The driver is your typical passionate person. There’s a misconception that the driver doesn’t feel any emotion, but that’s wrong. This is the person who is driven to accomplish something and puts their entire soul into it. They like to control everything, and they are good at being in charge because they get things done. And now, this is where it gets a bit sticky–I don’t remember the driver’s key phrase. Sorry! I want to think it’s something like, ‘Why not?’ These are the daredevils in life, and the ones who are least likely to be boxed in by societal rules. It’s not that they consciously decide to break them (which they have no problem doing), but more that rules just don’t figure into the equation when the decision-making is going on.


The Elitist is, of course, superior to everyone. At least in their minds. They’re usually easy to spot. I call them snobs. That’s not fair, I guess. Not all snobs are elitist, but I’d venture to guess almost all elitists are snobs. So there you have it. The two things I remember the most about this personality type (at the time, I had a roommate who was an elitist. She was a great friend.) are first, that they ‘temple’ their fingers and hands. It’s an odd mannerism that’s almost always present with someone who has this personality trait. They will also occasionally bring those ‘templed’ fingers to their mouths.  The other fingers don’t necessarily need to be folded over. All the fingers can be pointing straight up.

The second thing I remember most about the elitists is that they tend to do what is ‘proper’. I know, most people think your average villain is a typical elitist, and while that can be the case, he or she is also concerned with doing the appropriate thing. Sorry. It just works out that way. And, if you analyze characters, you’ll see this. The mafia boss has no problem executing thirty men, but he will be on time for his mother’s birthday party and he will bring flowers, because it is the appropriate thing to do. There’s a deep sense of etiquette ingrained into this personality type that at times is at cross-purposes with their goals, or even their actions in other areas of life.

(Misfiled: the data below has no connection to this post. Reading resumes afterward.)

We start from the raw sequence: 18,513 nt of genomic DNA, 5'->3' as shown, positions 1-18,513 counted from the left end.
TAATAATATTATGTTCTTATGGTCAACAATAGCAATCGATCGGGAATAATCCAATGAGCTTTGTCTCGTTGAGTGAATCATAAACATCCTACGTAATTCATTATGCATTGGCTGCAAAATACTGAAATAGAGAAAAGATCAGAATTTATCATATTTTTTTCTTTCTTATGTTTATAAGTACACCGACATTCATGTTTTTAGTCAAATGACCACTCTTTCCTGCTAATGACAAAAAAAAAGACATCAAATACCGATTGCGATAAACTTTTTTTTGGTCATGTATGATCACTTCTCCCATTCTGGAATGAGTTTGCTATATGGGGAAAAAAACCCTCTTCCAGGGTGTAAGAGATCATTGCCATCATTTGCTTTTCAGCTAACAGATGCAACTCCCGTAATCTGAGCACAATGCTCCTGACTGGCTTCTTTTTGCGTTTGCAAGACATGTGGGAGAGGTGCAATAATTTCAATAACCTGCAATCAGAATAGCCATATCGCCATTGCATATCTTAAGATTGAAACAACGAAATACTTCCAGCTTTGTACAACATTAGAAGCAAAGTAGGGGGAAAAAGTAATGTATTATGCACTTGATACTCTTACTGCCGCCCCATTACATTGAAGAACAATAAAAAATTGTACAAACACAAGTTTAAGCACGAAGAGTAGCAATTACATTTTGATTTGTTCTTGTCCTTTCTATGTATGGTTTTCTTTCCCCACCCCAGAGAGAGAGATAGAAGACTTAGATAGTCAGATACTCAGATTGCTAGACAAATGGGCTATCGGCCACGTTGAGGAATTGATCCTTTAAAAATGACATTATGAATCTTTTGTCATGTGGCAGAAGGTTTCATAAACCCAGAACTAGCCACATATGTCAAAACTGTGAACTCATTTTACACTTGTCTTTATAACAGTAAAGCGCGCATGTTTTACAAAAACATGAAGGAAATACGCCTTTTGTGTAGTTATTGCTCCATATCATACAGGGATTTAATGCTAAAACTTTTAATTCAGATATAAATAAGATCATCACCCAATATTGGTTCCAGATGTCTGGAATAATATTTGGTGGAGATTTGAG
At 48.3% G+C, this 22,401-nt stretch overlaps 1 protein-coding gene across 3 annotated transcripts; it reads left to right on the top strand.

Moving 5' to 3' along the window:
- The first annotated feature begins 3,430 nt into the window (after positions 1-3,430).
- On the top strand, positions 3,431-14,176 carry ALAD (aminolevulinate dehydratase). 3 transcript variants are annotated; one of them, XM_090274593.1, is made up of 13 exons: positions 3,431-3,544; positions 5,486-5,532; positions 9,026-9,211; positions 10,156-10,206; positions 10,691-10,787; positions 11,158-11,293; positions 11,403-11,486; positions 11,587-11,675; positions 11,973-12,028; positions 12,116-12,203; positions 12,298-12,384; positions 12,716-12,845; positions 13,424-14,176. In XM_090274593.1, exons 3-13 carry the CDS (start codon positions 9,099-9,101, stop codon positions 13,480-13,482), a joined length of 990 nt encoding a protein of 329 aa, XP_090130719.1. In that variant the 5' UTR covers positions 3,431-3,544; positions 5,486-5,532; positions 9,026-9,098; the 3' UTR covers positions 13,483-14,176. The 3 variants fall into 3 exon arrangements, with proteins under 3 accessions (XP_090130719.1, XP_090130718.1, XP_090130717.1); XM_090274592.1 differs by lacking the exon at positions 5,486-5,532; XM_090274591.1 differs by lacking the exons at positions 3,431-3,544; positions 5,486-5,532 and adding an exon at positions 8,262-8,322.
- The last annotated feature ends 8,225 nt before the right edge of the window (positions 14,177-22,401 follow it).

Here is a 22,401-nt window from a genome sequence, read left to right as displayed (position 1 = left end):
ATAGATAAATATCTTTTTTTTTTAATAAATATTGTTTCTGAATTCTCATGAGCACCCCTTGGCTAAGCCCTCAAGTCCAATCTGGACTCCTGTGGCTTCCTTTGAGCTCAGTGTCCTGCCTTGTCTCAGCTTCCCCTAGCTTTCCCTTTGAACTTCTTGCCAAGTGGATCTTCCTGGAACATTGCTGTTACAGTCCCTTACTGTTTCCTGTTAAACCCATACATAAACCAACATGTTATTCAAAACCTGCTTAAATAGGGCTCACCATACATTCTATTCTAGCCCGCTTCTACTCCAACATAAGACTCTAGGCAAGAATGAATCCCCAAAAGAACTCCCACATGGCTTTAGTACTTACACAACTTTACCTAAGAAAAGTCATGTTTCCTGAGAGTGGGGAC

It is attention to that complexity and depth that creates believable characters. Our personalities are vibrant, complex, and wonderfully contradictory things and the more we explore them, the more we learn about humanity.

If you’ve never read an article on different personality types, I encourage you to do so. If you’re a writer, it wouldn’t hurt to dig even deeper and perhaps study a few of them. Why? Because knowing how different personalities tick helps you recreate believable characters. If you’re writing a scene about a tough NYC police officer, one who’s driven to succeed, you’d know she wouldn’t burst into tears upon discovering her home burglarized. Period.

You don’t have to study Foster’s personality types, or even one of the numerous color personality types that are floating around out there. But, whether you’re a writer looking to create better characters, a husband hoping to understand his wife better, or a boss interested in strengthening relationships with her co-workers, digging into what makes personalities tick is a great place to begin.

Published by casblomberg

Cas Blomberg is a native-English speaking writer who lives in Stockholm, Sweden.